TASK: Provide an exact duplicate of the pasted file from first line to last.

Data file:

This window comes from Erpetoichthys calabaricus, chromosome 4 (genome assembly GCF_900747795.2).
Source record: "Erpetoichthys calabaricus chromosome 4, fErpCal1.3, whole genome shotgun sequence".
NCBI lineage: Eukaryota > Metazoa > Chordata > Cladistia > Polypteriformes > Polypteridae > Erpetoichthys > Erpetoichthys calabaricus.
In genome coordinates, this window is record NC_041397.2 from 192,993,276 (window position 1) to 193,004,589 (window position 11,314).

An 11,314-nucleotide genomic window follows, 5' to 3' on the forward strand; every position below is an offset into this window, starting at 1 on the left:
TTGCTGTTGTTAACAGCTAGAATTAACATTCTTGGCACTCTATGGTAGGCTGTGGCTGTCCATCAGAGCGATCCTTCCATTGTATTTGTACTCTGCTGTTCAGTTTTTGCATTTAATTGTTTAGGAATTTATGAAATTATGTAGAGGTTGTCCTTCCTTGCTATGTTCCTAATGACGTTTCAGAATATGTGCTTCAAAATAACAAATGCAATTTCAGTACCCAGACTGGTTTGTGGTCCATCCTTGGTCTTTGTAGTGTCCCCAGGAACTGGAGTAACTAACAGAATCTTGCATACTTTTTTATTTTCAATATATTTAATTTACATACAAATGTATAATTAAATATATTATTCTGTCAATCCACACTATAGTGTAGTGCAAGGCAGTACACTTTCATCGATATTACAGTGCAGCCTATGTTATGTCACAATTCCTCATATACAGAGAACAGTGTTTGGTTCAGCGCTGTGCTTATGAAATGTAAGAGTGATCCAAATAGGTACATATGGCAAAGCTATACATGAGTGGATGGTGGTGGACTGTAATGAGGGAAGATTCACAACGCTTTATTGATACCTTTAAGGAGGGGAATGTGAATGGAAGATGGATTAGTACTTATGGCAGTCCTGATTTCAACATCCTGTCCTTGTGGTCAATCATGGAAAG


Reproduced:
This window comes from Erpetoichthys calabaricus, chromosome 4 (genome assembly GCF_900747795.2).
Source record: "Erpetoichthys calabaricus chromosome 4, fErpCal1.3, whole genome shotgun sequence".
NCBI lineage: Eukaryota > Metazoa > Chordata > Cladistia > Polypteriformes > Polypteridae > Erpetoichthys > Erpetoichthys calabaricus.
In genome coordinates, this window is record NC_041397.2 from 192,993,276 (window position 1) to 193,004,589 (window position 11,314).

An 11,314-nucleotide genomic window follows, 5' to 3' on the forward strand; every position below is an offset into this window, starting at 1 on the left:
TTGCTGTTGTTAACAGCTAGAATTAACATTCTTGGCACTCTATGGTAGGCTGTGGCTGTCCATCAGAGCGATCCTTCCATTGTATTTGTACTCTGCTGTTCAGTTTTTGCATTTAATTGTTTAGGAATTTATGAAATTATGTAGAGGTTGTCCTTCCTTGCTATGTTCCTAATGACGTTTCAGAATATGTGCTTCAAAATAACAAATGCAATTTCAGTACCCAGACTGGTTTGTGGTCCATCCTTGGTCTTTGTAGTGTCCCCAGGAACTGGAGTAACTAACAGAATCTTGCATACTTTTTTATTTTCAATATATTTAATTTACATACAAATGTATAATTAAATATATTATTCTGTCAATCCACACTATAGTGTAGTGCAAGGCAGTACACTTTCATCGATATTACAGTGCAGCCTATGTTATGTCACAATTCCTCATATACAGAGAACAGTGTTTGGTTCAGCGCTGTGCTTATGAAATGTAAGAGTGATCCAAATAGGTACATATGGCAAAGCTATACATGAGTGGATGGTGGTGGACTGTAATGAGGGAAGATTCACAACGCTTTATTGATACCTTTAAGGAGGGGAATGTGAATGGAAGATGGATTAGTACTTATGGCAGTCCTGATTTCAACATCCTGTCCTTGTGGTCAATCATGGAAAG